_{3}and θ_{4}

- e.g. here θ

- The addition in blue is a modification of our cost function to help penalize θ
_{3}and θ_{4} - So here we end up with θ
_{3}and θ_{4}being close to zero (because the constants are massive) - So we're basically left with a quadratic function

- So here we end up with θ

- In this example, we penalized two of the parameter values
- More generally, regularization is as follows

- Regularization
- Small values for parameters corresponds to a simpler hypothesis (you effectively get rid of some of the terms)
- A simpler hypothesis is less prone to overfitting

- Another example
- Have 100 features x
_{1}, x_{2}, ..., x_{100} - Unlike the polynomial example, we don't know what are the high order terms
- How do we pick the ones to pick to shrink?

- With regularization, take cost function and modify it to shrink all the parameters
- Add a term at the end
- This regularization term shrinks every parameter
- By convention you don't penalize θ
_{0}- minimization is from θ_{1}onwards

- Have 100 features x

- In practice, if you include θ
_{0}has little impact **λ**is the**regularization parameter**- Controls a trade off between our two goals
- 1) Want to fit the training set well
- 2) Want to keep parameters small

- Controls a trade off between our two goals
- With our example, using the
**regularized objective**(i.e. the cost function with the regularization term) you get a much smoother curve which fits the data and gives a much better hypothesis - If
**λ**is very large we end up penalizing ALL the parameters (θ_{1}, θ_{2}etc.) so all the parameters end up being close to zero - If this happens, it's like we got rid of all the terms in the hypothesis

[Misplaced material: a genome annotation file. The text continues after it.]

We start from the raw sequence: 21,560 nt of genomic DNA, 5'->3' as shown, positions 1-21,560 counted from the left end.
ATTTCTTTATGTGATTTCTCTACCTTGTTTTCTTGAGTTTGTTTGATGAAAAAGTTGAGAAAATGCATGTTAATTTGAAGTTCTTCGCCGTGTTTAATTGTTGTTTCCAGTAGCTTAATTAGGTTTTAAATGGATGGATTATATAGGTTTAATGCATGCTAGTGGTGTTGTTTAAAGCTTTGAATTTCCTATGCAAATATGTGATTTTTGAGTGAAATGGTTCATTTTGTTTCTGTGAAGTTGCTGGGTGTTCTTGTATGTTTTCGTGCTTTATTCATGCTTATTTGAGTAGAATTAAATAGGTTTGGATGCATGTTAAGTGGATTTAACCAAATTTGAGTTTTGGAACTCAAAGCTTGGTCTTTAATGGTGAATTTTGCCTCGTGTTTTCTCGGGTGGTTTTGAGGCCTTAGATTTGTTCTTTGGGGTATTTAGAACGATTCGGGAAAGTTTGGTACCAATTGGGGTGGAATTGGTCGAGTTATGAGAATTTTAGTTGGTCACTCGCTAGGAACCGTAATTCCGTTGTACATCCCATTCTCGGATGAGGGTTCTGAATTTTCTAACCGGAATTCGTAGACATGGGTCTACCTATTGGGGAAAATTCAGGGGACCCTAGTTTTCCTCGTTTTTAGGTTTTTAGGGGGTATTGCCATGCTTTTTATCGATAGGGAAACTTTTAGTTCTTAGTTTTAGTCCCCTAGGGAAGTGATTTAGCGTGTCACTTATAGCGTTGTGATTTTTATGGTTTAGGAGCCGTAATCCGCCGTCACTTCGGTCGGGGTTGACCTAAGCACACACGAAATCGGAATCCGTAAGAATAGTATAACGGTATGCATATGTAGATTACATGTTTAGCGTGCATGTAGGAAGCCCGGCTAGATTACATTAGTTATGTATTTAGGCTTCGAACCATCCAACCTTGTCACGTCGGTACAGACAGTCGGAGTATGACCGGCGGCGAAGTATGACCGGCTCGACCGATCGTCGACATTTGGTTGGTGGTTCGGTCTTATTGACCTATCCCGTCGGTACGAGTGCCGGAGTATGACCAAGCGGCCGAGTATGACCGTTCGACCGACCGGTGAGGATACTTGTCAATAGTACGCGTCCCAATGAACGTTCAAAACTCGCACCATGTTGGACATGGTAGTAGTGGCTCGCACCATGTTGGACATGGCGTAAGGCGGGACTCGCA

- This results here is then underfitting

- So this hypothesis is too biased because of the absence of any parameters (effectively)

- If this happens, it's like we got rid of all the terms in the hypothesis

- If
- So,
**λ**should be chosen carefully - not too big... - We look at some automatic ways to select
**λ**later in the course

- We look at some automatic ways to select

- Previously, we looked at two algorithms for linear regression
- Gradient descent
- Normal equation

- Our linear regression with regularization is shown below

- Previously, gradient descent would repeatedly update the parameters θ
_{j}, where j = 0,1,2...n simultaneously - Shown below

- We've got the θ
_{0}update here shown explicitly- This is because for regularization we don't penalize θ
_{0 }so treat it slightly differently

- This is because for regularization we don't penalize θ